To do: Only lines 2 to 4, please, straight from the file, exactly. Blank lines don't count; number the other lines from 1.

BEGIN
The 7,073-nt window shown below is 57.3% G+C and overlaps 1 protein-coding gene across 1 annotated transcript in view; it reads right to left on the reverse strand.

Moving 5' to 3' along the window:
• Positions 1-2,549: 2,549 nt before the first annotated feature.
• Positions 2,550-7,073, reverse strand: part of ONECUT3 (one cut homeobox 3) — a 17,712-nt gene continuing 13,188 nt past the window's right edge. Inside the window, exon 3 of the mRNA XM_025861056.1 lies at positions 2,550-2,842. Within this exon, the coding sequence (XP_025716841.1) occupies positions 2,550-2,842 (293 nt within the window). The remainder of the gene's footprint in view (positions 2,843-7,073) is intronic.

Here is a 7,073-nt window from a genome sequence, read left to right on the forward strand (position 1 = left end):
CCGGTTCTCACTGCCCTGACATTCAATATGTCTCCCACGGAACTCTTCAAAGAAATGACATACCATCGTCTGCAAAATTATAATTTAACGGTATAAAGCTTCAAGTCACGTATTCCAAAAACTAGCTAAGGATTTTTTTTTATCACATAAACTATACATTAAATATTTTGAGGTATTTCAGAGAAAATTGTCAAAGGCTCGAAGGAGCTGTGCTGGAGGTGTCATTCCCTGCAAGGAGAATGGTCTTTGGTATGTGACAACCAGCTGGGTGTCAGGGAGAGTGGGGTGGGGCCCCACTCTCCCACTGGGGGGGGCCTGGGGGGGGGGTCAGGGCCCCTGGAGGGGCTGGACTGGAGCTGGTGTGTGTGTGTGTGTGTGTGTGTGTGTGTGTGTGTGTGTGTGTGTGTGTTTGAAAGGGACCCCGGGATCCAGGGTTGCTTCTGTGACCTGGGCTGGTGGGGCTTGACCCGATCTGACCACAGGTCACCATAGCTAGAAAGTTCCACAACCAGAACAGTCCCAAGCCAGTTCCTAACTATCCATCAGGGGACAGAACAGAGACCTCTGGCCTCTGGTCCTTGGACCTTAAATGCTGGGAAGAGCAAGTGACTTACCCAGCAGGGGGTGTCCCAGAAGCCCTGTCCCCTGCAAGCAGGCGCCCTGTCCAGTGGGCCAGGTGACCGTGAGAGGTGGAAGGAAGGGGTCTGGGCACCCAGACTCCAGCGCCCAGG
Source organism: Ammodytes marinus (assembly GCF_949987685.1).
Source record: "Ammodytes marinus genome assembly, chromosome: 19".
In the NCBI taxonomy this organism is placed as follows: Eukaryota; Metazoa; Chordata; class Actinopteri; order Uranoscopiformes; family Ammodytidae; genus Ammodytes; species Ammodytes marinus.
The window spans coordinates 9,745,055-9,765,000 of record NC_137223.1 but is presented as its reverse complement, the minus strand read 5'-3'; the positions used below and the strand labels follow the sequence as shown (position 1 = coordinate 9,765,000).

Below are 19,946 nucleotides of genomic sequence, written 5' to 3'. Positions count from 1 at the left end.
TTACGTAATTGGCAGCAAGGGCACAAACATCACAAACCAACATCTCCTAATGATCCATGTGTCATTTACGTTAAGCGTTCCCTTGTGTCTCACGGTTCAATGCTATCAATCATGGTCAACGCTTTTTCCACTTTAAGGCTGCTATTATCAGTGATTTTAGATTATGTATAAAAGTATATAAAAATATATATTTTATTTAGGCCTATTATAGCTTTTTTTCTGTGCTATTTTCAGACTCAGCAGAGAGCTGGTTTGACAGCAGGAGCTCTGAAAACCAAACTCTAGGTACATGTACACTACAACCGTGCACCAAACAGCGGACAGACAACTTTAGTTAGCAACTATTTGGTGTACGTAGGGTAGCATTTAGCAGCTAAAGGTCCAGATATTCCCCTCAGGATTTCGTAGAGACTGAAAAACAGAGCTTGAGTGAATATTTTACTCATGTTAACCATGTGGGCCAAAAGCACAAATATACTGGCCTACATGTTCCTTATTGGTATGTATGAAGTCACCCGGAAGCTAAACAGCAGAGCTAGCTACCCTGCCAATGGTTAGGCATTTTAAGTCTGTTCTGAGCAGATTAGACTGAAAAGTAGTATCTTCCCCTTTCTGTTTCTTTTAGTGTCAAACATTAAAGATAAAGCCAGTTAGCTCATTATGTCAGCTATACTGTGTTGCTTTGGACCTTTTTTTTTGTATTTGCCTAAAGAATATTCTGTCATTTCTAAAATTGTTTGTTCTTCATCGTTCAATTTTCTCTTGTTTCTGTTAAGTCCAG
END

Moving 5' to 3' along the window:
• Positions 1-2,549: 2,549 nt before the first annotated feature.
• Positions 2,550-7,073, reverse strand: part of ONECUT3 (one cut homeobox 3) — a 17,712-nt gene continuing 13,188 nt past the window's right edge. Inside the window, exon 3 of the mRNA XM_025861056.1 lies at positions 2,550-2,842. Within this exon, the coding sequence (XP_025716841.1) occupies positions 2,550-2,842 (293 nt within the window). The remainder of the gene's footprint in view (positions 2,843-7,073) is intronic.